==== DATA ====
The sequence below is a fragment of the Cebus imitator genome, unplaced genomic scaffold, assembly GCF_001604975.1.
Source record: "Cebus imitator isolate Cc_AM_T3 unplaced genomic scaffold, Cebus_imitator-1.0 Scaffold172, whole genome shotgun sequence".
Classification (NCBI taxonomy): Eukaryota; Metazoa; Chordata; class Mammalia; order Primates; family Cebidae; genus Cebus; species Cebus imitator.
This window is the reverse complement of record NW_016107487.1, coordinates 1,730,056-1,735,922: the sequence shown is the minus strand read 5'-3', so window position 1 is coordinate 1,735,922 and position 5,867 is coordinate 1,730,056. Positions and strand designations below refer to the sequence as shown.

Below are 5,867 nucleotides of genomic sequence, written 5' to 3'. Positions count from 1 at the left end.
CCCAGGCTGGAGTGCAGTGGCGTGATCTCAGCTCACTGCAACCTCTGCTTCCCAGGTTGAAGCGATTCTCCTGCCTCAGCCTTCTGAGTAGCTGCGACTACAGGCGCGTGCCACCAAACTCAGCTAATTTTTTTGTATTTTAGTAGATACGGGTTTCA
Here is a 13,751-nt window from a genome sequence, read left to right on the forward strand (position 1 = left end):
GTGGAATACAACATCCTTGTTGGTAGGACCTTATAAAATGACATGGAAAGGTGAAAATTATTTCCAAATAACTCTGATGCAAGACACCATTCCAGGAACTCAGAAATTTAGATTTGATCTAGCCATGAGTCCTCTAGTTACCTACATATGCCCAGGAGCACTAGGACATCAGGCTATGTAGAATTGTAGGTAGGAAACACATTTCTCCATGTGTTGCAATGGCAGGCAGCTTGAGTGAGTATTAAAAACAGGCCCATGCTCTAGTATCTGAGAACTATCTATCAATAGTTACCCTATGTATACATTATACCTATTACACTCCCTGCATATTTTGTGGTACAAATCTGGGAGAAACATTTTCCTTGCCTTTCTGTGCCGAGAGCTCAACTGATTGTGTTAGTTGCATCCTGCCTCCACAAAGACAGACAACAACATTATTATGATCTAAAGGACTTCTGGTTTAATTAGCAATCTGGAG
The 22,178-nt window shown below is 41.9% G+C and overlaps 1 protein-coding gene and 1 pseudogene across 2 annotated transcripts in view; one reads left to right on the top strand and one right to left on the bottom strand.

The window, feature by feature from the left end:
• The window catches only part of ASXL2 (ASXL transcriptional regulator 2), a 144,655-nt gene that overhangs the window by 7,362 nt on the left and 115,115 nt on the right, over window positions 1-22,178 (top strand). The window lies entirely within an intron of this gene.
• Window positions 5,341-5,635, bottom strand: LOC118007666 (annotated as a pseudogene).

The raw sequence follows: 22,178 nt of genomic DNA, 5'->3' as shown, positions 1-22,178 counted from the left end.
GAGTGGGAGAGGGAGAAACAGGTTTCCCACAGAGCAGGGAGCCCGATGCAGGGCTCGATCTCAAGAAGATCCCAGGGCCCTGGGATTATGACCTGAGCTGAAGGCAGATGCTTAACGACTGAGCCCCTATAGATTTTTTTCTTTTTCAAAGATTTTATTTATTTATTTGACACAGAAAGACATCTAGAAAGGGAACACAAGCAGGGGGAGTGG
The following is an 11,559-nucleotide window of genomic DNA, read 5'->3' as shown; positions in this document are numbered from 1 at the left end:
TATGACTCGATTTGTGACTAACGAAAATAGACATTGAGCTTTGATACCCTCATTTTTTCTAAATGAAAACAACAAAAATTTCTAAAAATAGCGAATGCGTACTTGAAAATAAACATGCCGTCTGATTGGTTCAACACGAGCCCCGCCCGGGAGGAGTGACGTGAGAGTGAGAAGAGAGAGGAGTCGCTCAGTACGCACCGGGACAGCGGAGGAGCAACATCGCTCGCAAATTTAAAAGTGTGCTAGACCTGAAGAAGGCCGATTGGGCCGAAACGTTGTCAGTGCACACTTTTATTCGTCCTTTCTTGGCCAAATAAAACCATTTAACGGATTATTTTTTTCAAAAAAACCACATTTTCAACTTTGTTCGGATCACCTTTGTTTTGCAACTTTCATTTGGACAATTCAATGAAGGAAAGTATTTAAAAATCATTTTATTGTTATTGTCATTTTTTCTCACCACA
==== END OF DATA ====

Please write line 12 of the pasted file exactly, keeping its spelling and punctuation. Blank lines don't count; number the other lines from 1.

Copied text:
• Window positions 5,341-5,635, bottom strand: LOC118007666 (annotated as a pseudogene).